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Fireside Politics

Fireside Politics

Radio and Political Culture in the United States, 1920-1940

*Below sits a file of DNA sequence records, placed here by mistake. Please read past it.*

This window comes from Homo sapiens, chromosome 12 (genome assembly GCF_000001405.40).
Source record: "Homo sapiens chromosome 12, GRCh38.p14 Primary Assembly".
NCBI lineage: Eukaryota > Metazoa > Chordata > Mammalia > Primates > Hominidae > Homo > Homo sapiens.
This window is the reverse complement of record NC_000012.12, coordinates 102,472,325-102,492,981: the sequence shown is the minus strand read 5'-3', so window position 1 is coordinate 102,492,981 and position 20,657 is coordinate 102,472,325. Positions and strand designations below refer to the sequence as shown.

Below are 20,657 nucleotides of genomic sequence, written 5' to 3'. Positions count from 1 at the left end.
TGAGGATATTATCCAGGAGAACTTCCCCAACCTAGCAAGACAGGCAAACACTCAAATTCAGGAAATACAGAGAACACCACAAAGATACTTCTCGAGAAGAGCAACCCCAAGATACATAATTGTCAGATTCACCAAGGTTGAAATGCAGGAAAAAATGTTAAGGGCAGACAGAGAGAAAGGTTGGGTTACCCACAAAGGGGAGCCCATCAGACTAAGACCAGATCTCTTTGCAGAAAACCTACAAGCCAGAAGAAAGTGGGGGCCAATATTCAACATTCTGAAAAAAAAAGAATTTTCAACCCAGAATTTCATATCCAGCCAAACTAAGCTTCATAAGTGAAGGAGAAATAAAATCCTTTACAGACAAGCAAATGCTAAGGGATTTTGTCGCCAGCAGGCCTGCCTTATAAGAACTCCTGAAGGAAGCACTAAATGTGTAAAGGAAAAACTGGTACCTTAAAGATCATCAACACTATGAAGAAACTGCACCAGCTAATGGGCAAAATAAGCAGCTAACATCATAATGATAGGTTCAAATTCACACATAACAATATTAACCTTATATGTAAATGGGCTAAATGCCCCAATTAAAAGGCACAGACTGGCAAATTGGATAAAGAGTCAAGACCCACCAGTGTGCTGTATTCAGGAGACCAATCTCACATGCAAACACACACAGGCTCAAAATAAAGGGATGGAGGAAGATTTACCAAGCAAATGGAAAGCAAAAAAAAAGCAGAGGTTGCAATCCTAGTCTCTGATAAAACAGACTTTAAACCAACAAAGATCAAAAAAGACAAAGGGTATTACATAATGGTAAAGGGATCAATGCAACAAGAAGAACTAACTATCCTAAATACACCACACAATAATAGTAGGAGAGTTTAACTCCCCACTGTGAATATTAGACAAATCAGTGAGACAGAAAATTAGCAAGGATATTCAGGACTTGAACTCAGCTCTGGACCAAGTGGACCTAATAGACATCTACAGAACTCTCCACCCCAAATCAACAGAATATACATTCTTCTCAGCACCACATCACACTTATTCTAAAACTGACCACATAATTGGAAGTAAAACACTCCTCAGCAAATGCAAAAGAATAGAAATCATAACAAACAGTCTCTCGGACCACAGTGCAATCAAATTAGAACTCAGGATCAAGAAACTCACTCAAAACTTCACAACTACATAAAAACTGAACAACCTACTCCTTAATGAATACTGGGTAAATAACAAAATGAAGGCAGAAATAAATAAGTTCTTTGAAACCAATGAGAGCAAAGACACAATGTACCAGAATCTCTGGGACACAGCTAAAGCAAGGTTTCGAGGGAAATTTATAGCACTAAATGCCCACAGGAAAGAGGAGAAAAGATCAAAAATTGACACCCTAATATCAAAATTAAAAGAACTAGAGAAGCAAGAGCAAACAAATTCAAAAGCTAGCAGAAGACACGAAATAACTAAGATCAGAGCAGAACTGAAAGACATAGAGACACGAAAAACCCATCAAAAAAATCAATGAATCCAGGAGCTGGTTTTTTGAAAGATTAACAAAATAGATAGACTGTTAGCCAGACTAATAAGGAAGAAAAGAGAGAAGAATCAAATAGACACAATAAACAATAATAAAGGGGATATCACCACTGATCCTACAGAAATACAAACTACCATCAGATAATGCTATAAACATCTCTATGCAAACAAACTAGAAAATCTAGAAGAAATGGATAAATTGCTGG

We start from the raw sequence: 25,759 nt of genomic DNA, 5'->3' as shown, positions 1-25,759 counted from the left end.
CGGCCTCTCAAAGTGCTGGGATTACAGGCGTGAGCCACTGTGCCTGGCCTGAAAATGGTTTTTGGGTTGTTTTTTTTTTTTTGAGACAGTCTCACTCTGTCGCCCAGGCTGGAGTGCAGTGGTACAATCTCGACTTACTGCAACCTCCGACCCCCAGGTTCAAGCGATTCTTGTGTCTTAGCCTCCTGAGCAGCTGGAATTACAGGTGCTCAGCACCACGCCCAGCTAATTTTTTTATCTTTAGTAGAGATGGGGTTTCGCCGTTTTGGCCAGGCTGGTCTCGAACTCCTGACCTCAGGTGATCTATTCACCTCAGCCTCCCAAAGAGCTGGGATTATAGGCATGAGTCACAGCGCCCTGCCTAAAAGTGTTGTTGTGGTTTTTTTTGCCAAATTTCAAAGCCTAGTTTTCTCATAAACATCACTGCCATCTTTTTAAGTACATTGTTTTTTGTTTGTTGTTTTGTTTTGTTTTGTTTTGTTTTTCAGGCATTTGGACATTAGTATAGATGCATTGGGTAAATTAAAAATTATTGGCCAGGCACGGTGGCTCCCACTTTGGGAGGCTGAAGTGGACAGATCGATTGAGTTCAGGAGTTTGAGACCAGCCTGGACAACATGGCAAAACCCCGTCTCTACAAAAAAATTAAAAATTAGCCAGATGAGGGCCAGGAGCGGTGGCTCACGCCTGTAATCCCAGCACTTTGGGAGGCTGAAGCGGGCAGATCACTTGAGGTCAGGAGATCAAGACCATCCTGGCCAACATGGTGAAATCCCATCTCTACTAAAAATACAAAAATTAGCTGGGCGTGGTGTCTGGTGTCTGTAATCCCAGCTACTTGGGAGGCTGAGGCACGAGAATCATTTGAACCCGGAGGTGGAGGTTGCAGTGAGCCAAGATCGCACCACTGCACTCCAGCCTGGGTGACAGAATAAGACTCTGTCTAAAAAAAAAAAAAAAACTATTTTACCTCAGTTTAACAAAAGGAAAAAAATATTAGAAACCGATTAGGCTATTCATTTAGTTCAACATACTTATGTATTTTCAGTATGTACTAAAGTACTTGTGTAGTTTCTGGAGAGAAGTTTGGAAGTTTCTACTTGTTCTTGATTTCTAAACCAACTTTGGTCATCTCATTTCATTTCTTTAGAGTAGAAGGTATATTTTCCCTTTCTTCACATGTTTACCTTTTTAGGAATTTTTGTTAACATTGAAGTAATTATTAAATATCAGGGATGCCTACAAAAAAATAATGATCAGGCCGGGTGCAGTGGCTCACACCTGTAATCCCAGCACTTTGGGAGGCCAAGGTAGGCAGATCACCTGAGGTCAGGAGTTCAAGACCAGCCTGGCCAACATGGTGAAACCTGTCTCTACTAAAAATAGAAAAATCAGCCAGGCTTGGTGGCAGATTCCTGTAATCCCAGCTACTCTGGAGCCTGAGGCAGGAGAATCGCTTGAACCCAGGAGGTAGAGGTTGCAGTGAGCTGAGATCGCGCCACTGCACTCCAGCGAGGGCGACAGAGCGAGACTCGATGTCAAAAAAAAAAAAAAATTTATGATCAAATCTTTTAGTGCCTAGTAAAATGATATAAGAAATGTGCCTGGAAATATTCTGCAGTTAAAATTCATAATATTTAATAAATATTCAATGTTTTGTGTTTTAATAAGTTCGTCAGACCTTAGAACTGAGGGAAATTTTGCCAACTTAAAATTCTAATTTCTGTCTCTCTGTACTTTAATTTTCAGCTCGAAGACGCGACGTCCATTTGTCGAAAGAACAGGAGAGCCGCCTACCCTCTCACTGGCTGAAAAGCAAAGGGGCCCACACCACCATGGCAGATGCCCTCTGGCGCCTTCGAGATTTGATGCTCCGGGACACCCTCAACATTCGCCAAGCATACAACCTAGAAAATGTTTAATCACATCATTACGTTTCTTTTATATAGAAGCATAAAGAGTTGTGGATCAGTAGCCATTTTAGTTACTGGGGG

In Fireside Politics, Douglas B. Craig provides the first detailed and complete examination of radio's changing role in American political culture between 1920 and 1940—the medium's golden age, when it commanded huge national audiences without competition from television. Craig follows the evolution of radio into a commercialized, networked, and regulated industry, and ultimately into an essential tool for winning political campaigns and shaping American identity in the interwar period. Finally, he draws thoughtful comparisons of the American experience of radio broadcasting and political culture with those of Australia, Britain, and Canada.